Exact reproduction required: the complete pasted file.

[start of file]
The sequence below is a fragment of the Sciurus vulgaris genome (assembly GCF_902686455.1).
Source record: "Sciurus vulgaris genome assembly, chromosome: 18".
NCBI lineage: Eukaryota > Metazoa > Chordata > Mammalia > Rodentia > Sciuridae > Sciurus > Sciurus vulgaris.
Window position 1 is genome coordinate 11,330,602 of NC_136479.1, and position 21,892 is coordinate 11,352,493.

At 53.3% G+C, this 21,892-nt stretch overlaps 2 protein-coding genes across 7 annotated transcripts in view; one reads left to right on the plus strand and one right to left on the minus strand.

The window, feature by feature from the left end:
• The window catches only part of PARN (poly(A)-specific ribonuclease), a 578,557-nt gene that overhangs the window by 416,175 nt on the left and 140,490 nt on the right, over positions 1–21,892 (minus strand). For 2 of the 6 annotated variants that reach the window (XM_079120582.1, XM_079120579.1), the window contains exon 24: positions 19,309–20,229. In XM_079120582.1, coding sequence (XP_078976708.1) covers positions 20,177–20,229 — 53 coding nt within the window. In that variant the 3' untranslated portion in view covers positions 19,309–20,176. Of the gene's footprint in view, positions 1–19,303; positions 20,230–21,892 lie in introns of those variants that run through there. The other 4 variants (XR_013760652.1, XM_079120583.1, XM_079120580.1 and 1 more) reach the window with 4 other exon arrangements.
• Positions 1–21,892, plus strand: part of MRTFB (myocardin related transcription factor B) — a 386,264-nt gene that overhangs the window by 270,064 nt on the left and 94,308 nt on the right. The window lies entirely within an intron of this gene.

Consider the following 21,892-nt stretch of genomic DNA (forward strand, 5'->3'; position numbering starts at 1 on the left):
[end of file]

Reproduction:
The sequence below is a fragment of the Sciurus vulgaris genome (assembly GCF_902686455.1).
Source record: "Sciurus vulgaris genome assembly, chromosome: 18".
NCBI lineage: Eukaryota > Metazoa > Chordata > Mammalia > Rodentia > Sciuridae > Sciurus > Sciurus vulgaris.
Window position 1 is genome coordinate 11,330,602 of NC_136479.1, and position 21,892 is coordinate 11,352,493.

At 53.3% G+C, this 21,892-nt stretch overlaps 2 protein-coding genes across 7 annotated transcripts in view; one reads left to right on the plus strand and one right to left on the minus strand.

The window, feature by feature from the left end:
• The window catches only part of PARN (poly(A)-specific ribonuclease), a 578,557-nt gene that overhangs the window by 416,175 nt on the left and 140,490 nt on the right, over positions 1–21,892 (minus strand). For 2 of the 6 annotated variants that reach the window (XM_079120582.1, XM_079120579.1), the window contains exon 24: positions 19,309–20,229. In XM_079120582.1, coding sequence (XP_078976708.1) covers positions 20,177–20,229 — 53 coding nt within the window. In that variant the 3' untranslated portion in view covers positions 19,309–20,176. Of the gene's footprint in view, positions 1–19,303; positions 20,230–21,892 lie in introns of those variants that run through there. The other 4 variants (XR_013760652.1, XM_079120583.1, XM_079120580.1 and 1 more) reach the window with 4 other exon arrangements.
• Positions 1–21,892, plus strand: part of MRTFB (myocardin related transcription factor B) — a 386,264-nt gene that overhangs the window by 270,064 nt on the left and 94,308 nt on the right. The window lies entirely within an intron of this gene.

Consider the following 21,892-nt stretch of genomic DNA (forward strand, 5'->3'; position numbering starts at 1 on the left):